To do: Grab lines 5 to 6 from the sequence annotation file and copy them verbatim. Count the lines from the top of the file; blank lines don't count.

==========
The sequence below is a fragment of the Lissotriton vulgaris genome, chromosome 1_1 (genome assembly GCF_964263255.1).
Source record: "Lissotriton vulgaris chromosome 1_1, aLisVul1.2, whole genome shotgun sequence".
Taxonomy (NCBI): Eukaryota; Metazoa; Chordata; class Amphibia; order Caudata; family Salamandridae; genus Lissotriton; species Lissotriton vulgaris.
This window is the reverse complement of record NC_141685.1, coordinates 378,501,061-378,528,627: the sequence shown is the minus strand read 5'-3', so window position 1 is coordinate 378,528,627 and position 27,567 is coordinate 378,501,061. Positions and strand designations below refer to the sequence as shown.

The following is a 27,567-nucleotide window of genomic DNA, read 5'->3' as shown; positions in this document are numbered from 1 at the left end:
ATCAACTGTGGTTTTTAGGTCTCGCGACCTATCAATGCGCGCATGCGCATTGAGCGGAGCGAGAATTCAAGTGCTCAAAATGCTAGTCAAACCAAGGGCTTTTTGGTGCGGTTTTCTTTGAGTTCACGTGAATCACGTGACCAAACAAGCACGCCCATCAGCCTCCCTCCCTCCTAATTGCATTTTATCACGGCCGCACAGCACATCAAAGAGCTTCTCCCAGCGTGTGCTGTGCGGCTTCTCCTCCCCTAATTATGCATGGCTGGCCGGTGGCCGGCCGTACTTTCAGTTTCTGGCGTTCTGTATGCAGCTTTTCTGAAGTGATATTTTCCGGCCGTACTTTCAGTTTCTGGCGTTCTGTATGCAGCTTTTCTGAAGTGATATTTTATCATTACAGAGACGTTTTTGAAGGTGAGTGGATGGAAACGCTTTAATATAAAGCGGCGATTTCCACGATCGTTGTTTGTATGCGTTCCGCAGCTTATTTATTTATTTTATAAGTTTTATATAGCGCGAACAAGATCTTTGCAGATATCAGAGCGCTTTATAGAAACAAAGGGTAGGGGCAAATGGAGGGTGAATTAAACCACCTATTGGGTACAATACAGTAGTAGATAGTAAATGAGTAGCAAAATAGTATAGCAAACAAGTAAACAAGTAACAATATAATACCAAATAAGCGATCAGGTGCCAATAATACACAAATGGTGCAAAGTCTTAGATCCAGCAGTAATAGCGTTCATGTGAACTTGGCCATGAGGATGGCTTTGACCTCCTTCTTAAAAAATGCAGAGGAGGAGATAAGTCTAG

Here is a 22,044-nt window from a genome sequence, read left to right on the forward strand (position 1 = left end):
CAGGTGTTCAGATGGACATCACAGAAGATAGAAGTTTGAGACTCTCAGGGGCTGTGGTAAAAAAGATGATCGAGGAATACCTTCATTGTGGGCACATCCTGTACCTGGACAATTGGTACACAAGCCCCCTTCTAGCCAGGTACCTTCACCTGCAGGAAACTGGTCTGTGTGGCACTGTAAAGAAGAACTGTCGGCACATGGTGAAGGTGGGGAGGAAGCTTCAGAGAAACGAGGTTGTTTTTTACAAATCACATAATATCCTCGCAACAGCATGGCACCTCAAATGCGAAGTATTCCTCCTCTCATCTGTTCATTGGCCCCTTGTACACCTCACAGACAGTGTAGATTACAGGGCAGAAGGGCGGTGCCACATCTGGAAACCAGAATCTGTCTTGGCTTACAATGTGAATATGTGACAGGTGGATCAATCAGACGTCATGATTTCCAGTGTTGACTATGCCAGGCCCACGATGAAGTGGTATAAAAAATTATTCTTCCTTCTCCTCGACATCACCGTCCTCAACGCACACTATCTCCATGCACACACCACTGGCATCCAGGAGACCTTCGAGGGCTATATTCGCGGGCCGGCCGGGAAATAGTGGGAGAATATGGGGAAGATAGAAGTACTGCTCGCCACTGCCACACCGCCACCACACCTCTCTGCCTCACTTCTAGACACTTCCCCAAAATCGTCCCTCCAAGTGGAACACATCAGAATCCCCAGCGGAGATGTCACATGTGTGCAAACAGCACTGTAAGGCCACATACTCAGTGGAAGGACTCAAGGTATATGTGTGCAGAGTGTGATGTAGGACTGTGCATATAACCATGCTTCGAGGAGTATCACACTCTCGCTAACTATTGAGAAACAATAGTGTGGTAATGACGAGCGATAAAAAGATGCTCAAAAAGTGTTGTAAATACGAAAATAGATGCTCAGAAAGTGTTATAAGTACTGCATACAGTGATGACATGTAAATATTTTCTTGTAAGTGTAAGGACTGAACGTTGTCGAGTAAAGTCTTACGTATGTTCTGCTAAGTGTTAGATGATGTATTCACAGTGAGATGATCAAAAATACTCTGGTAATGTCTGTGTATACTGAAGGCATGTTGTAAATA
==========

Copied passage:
The following is a 27,567-nucleotide window of genomic DNA, read 5'->3' as shown; positions in this document are numbered from 1 at the left end:
ATCAACTGTGGTTTTTAGGTCTCGCGACCTATCAATGCGCGCATGCGCATTGAGCGGAGCGAGAATTCAAGTGCTCAAAATGCTAGTCAAACCAAGGGCTTTTTGGTGCGGTTTTCTTTGAGTTCACGTGAATCACGTGACCAAACAAGCACGCCCATCAGCCTCCCTCCCTCCTAATTGCATTTTATCACGGCCGCACAGCACATCAAAGAGCTTCTCCCAGCGTGTGCTGTGCGGCTTCTCCTCCCCTAATTATGCATGGCTGGCCGGTGGCCGGCCGTACTTTCAGTTTCTGGCGTTCTGTATGCAGCTTTTCTGAAGTGATATTTTCCGGCCGTACTTTCAGTTTCTGGCGTTCTGTATGCAGCTTTTCTGAAGTGATATTTTATCATTACAGAGACGTTTTTGAAGGTGAGTGGATGGAAACGCTTTAATATAAAGCGGCGATTTCCACGATCGTTGTTTGTATGCGTTCCGCAGCTTATTTATTTATTTTATAAGTTTTATATAGCGCGAACAAGATCTTTGCAGATATCAGAGCGCTTTATAGAAACAAAGGGTAGGGGCAAATGGAGGGTGAATTAAACCACCTATTGGGTACAATACAGTAGTAGATAGTAAATGAGTAGCAAAATAGTATAGCAAACAAGTAAACAAGTAACAATATAATACCAAATAAGCGATCAGGTGCCAATAATACACAAATGGTGCAAAGTCTTAGATCCAGCAGTAATAGCGTTCATGTGAACTTGGCCATGAGGATGGCTTTGACCTCCTTCTTAAAAAATGCAGAGGAGGAGATAAGTCTAG